The Revell model is mounted in the wind tunnel on what is know as a
drag balance which is used to measure the forces on the car from the air
flowing around it.


This is one of the fabricated rear spoilers mounted on the model.


Here the Formuling spoiler is mounted and ready for testing.


This is a very popular fiberglass spoiler that was mounted on 914's.


A G-Tech meter was used to measure the effects of the spoilers on the car.


 The 2nd Yearís Group worked on testing the models in a water tunnel, performing a traditional yarn test, creating a dye flow visualization, and improving the models and methods used in the computer modeling.

 Their main conclusions were that computer models could be used to model real world results. It was really interesting to see how the yarn test and the dye visualization really matched up with the computer analysis of the airflow around the 914.

 Group Project 2006:
This is the Project_Description in PDF
This is the student's Midterm Presentation in PDF
This is the "Project Poster" from their Final Presentation in PDF
Yarn Test Movie
Dye Visualization Movie One-Front Two-Top and Windows Down Three-Top and Windows Up


Students Presentation Poster


The model is mounted in a water tunnel and a laser Doppler is used to measure
the velocity of the water as it moves by the model.


A 3D computer model was created using Solid Works and the computer
analysis was done using FloWorks.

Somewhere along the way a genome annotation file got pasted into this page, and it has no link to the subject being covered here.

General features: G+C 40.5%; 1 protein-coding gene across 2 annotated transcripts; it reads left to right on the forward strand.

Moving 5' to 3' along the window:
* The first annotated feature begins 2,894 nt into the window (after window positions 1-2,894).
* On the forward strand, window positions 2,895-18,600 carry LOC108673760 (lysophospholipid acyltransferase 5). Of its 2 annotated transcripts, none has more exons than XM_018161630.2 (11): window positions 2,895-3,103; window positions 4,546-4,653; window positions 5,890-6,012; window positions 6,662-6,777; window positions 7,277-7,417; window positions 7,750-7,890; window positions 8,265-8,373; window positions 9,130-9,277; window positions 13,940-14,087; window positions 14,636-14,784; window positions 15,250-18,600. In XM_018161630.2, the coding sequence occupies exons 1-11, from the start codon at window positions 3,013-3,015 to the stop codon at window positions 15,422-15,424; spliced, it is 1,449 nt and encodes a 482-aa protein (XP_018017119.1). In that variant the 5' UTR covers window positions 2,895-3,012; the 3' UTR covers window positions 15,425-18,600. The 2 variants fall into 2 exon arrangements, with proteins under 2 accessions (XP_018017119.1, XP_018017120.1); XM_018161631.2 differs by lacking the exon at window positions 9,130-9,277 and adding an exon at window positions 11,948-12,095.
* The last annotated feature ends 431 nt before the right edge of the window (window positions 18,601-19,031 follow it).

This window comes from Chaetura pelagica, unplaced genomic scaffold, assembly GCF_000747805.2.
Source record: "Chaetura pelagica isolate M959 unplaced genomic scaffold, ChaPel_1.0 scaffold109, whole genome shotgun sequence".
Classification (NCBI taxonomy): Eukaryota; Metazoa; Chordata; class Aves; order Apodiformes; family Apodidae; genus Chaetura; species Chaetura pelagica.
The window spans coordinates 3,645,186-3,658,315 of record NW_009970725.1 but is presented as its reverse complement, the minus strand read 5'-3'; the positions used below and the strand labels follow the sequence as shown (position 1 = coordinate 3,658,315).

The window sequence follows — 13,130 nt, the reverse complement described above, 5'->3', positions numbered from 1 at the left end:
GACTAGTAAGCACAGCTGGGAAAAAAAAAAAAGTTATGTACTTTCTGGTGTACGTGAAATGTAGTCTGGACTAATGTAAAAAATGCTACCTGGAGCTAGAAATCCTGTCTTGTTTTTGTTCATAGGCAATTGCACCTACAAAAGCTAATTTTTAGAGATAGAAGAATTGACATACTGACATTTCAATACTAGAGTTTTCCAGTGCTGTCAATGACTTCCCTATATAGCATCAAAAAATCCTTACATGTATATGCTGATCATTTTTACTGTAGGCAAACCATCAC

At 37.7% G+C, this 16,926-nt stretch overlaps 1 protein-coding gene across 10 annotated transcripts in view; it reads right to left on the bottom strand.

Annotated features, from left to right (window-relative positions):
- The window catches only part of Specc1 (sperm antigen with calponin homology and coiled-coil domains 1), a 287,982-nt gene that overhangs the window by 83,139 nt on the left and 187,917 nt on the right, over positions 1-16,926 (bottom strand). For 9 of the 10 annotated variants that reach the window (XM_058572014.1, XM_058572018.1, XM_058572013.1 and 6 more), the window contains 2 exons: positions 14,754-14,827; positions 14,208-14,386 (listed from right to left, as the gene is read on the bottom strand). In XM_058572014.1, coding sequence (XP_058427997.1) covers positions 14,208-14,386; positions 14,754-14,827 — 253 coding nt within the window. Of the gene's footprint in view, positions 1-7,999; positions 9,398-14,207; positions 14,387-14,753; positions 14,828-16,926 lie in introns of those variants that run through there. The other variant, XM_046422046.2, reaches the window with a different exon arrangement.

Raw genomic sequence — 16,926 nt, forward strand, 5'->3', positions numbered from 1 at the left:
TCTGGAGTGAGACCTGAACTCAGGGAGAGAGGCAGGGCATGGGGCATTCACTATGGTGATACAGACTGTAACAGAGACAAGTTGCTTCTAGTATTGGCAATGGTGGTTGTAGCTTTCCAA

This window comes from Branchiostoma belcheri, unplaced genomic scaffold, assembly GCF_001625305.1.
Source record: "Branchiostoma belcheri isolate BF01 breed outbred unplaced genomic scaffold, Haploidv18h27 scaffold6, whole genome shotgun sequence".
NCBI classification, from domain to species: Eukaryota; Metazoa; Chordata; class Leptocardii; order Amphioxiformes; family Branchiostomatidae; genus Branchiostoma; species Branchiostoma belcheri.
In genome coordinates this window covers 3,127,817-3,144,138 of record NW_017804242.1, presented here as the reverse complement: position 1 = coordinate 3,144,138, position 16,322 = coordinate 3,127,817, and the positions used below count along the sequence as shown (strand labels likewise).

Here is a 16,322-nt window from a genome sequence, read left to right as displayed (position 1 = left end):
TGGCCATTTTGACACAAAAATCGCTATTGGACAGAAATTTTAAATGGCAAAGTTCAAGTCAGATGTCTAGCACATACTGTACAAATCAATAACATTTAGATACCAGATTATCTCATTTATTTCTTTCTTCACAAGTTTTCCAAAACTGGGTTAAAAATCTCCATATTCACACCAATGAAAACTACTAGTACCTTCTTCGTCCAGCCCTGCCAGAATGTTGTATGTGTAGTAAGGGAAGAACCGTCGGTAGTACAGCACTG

Dye visualization (the above picture) and a yarn test (the picture below)
are traditional methods to measure the flow around an object.


 The 3rd Years Group was given the chance to be creative. The previous groups measured the aerodynamics effects of drag on the 914 in different ways and then verified the theoretical with the actual real world. This yearís group used everything that was previously learned to Design different aerodynamic improvements for the 914.

 They looked at the aerodynamic designs that other people were using on their 914's and then came up with several Designs of their own. Because there was so little information in the 914 communities, in regards to the overall aerodynamic characteristic of the 914, the students concentrated there efforts on measuring the drag coefficients and the airflow around the 914. Their Student Presentation Poster shows what they found. The chart also shows downward forces generated.

 Their main conclusions showed that the stock car is pretty good in regards to drag. Not bad for a 37 year old design.

Group Project 2007:
This is the "Project Poster" from their Final Presentation in PDF
Flow Line Animation

 Iím going to have next years group look at the downward effects of the aerodynamics of the 914 and how it performs on larger tracks. Is there anyone out there that would be willing to have the students come take measurements of their large rear wings in SoCal? They will computer model what is currently being used and then try to design improvements that would make them more efficient. They will look at how much downward force the 914 needs to keep it stable at higher speeds in a straight and how much force the 914 needs to keep it stuck to the ground when cornering.

 Working with the students has been very rewarding and motivating and their energy is extremely contagious. Currently my old, tied, 80 hp, 1.7L, with low compression in one cylinder, is starting to make a crankshaft knocking noise and needs to be replaced. I've replaced, rebuilt, or upgraded everything in my car so the motor will be next. After that I will be looking into lightening my car and possibly using a very large rear wing that other types of cars use for lower speed racing.
 


 The three objectives. The first two looked at rear wings for track and autocross use. The third looked at the flow through the engine compartment.

Group Project 2008:
This is the "Project Poster" from their Final Presentation in PDF


Group Project 2010:
This is the "Project Poster" from their Final Presentation in PDF